Monday, March 28, 2011

Knitting and Crochet Blog Week: A Tale of Two Yarns.


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Part of any fibre enthusiast’s hobby is an appreciation of yarn. Choose two yarns that you have either used, are in your stash or which you yearn after and capture what it is you love or loathe about them.

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Before I start in on the topic above, I want to let my readers know that I am participating in the Knitting and Crochet Blog Week, so all my posts for the next seven days will be about fiber arts in some way. Now, on to today's topic.

In my few years of dabbling with the fiber arts, I have actually come across a few yarns that I will never use again. Fortunately, I don't have to watch out for them because the vast majority of them have been discontinued for many years, or the companies that make them no longer use that specific chemical make-up (for acrylics). Most of my starter stash was comprised of gifted acrylics from God-only-knows how long ago. One of the price tags said 15 cents, if that gives anyone a clue. Some of them were wonderful to work with--almost like knitting with wool. Others were dreadful. You could feel the plasticity (is that even a word?) as you knitted with them. They were hard, weren't very flexible at all, and slid off the aluminum needles that I had far too fast. I dropped more stitches then I kept on. To say the least, my first experience with trying to knit was a fiasco, and I actually ended up putting my needles down for a long time.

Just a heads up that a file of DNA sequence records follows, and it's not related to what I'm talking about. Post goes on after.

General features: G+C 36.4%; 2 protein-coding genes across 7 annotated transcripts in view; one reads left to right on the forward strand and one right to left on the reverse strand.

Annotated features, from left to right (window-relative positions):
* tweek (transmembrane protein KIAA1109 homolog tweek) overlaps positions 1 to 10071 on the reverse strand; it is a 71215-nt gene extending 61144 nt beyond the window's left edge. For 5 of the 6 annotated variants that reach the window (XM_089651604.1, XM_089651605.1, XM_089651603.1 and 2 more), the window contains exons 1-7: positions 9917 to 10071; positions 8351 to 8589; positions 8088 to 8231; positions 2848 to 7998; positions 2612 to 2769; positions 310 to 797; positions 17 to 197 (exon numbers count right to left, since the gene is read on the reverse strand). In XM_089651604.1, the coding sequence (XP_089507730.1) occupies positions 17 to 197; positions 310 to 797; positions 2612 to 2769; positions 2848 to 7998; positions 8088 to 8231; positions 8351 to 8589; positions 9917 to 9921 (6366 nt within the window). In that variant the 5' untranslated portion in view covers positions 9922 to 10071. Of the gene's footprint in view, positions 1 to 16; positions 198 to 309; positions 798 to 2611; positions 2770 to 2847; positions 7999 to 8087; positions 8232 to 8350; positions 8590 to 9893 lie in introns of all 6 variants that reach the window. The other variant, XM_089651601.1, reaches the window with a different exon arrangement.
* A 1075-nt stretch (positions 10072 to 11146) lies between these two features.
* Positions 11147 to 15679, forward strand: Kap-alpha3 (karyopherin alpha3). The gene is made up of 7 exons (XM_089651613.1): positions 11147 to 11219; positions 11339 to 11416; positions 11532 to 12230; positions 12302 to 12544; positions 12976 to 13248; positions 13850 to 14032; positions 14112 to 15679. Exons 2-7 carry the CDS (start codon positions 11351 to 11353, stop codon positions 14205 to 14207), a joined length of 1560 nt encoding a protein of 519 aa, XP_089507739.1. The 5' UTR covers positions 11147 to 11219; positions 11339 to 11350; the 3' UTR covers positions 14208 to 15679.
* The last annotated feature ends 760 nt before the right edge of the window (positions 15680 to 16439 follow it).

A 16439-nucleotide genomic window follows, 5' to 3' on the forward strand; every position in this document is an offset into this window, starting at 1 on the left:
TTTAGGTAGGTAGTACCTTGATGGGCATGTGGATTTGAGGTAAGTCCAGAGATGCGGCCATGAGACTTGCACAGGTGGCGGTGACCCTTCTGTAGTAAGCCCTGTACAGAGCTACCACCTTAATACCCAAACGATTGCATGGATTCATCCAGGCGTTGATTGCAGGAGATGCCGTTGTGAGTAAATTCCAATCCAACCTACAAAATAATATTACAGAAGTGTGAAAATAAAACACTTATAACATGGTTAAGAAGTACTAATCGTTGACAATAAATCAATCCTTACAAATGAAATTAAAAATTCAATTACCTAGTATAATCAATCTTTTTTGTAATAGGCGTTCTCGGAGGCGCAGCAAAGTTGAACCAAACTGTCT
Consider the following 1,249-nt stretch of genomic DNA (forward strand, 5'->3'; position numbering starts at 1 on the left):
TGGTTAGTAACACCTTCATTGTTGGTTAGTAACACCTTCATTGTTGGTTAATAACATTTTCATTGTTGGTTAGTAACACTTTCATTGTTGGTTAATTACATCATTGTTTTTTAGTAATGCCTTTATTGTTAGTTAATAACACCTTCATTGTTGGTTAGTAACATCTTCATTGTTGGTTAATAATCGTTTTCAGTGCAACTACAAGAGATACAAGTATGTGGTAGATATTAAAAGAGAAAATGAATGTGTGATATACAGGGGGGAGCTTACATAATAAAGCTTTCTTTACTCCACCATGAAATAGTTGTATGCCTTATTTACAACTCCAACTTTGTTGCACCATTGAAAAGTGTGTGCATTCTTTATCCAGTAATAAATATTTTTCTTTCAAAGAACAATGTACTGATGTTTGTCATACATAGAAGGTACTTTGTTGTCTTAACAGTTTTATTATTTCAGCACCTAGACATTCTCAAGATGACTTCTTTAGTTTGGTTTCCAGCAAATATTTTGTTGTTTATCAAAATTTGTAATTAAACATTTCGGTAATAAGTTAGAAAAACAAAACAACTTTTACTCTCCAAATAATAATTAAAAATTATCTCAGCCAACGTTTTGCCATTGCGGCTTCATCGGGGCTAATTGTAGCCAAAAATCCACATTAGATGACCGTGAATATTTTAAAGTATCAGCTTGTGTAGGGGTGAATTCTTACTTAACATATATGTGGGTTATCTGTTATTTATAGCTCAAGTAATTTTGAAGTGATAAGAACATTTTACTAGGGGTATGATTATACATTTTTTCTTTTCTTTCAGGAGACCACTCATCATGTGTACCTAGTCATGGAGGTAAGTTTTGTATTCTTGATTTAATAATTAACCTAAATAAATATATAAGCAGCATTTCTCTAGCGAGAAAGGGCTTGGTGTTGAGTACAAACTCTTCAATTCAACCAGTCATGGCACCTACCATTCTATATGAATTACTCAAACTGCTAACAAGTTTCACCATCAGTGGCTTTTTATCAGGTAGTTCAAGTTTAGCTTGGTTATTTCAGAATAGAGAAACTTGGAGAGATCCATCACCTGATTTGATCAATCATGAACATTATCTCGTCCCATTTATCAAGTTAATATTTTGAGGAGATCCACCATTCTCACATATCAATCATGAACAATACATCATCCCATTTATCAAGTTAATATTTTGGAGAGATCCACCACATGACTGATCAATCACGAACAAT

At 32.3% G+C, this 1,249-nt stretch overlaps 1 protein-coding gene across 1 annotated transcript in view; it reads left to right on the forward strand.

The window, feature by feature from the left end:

Enter the Internet and cotton yarn. Cotton doesn't quite have the bounciness of acrylic yarns or wool yarns, but it was comfortable to my hands. And with the Internet, I was able to look up videos and replay them as many times as I needed to in order to learn a stitch (my knitting teacher didn't have much patience with me, and you'd think I would have learned, but I later asked her to show me how to crochet and literally got a 30-second lesson on how to chain, double chain, treble chain, slip stitch, and make a shell pattern.... needless to say, it didn't stick.) But enough of that, back to yarns.

I don't have a lot of the "good stuff" yet, so I really can't tell if I have a favorite yarn or not. I've only ever worked with wool, cotton, and acrylics. Acrylics have, at least, come a long way, so many brands are quite pleasurable to work with now. I would love to get my hands on some alpaca or silk yarn.... ooh... *wanders off to drool over other peoples' Ravelry stashes*

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